A Writer’s Life in Ecuador…or Anywhere You Want

The sun is out and brilliant blue skies with white fluffy clouds—that you can almost touch—overlook my morning jog next to the Yanuncay River. The linear trails, three blocks from our condo, are immaculately groomed with colorful flowerbeds and towering Eucalyptus trees that give off a familiar scent reminiscent of my childhood in California. Along the way fellow joggers greet me with “Buenos Días.”

When I arrive home, my husband, Mark, greets me after his morning classes of teaching English and we decide to take a stroll to our favorite sidewalk cafe for almuerzo where the special of the day is grilled shrimp on a bed of rice, sopa de papas (potato soup), jugo de maracuya (passion fruit juice) and dessert…all for just $3.

On our leisurely walk back to our condo, Mark stops to buy me Tropicana roses from one of the street vendors—a dozen for $2. It’s just one of the many perks of living in Ecuador—the rose capital of the world.

Every day is a “working vacation” because we both have portable incomes. I’m a freelance writer and my husband teaches English as a foreign language. We could work anywhere in the world, but we chose to do it from Cuenca, Ecuador, where we’ve been living for the past five years.

We work as much or as little as we want. I’m free to say “no” to an assignment or take on more work. Mark’s been teaching English for four years, so he has the freedom to set his own schedule or teach online but he prefers the classroom setting.

The best part of it all is we don’t have to do any of it if we don’t want to. We live comfortably on Mark’s pension from UPS and we own our condo, so the extra money we make goes toward indulging ourselves.

On the extra money we make from our portable incomes, we travel back to the States twice a year and have explored Ecuador and Latin America—including the Galapagos. Those trips also make great writing material, so now I’m working on an e-book about the Galapagos.

I’m a night person, so I write for a few hours in the evening and have my morning and afternoons to play. In Cuenca, there’s always something going on: an art exhibit, a concert, a gala to attend or lunch with a friend in El Centro at one of the posh new restaurants that seem to spring up overnight.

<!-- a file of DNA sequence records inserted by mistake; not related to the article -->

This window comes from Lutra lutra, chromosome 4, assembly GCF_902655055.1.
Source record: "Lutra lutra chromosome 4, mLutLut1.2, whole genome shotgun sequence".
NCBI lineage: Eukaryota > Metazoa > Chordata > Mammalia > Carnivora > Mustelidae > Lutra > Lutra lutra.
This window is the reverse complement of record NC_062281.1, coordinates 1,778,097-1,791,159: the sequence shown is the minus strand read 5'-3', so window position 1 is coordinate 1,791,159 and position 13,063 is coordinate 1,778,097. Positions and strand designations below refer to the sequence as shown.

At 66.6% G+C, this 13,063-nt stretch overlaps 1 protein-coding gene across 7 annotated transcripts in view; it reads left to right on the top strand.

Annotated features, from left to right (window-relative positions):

On the weekends, we plan an escape to one of the outlying towns, like Gualaceo (40 minutes from Cuenca). Our favorite spot is Hosteria Santa Barbara with its palm-tree lined entrance and extravagant pools and gardens for a fraction of what you’d pay in the States. If we want a longer getaway, we head to the coast of Ecuador to either Salinas (the Miami of Ecuador) or Puerto Lopez at the Hosteria Mandala for a lay-in-a-hammock type of vacation with the sound of ocean waves lulling us to sleep.

In five years, we’ve become friends with many of our Ecuadorian neighbors and they invite us to their finca (summer home) on the weekends—usually the Yunguilla Valley—where sprawling homes dot the landscape with pools and lush gardens.

Feeling comfortable in the language has afforded us the opportunity to make lasting friendships and it allows us even more insight into the culture, which is helpful in my writing and Mark with his teaching.

Mark and I have talked about traveling the world with our portable incomes, but Cuenca is home to us and reminds us of all of our favorite places—especially Italy—with its terracotta rooftops, cobblestone streets, and Old World charm.

Instead we prefer to take longer vacations or weekend escapes to see more of Ecuador and then when we come back home to Cuenca, I have another adventure to write about.

It’s not work…it’s play!

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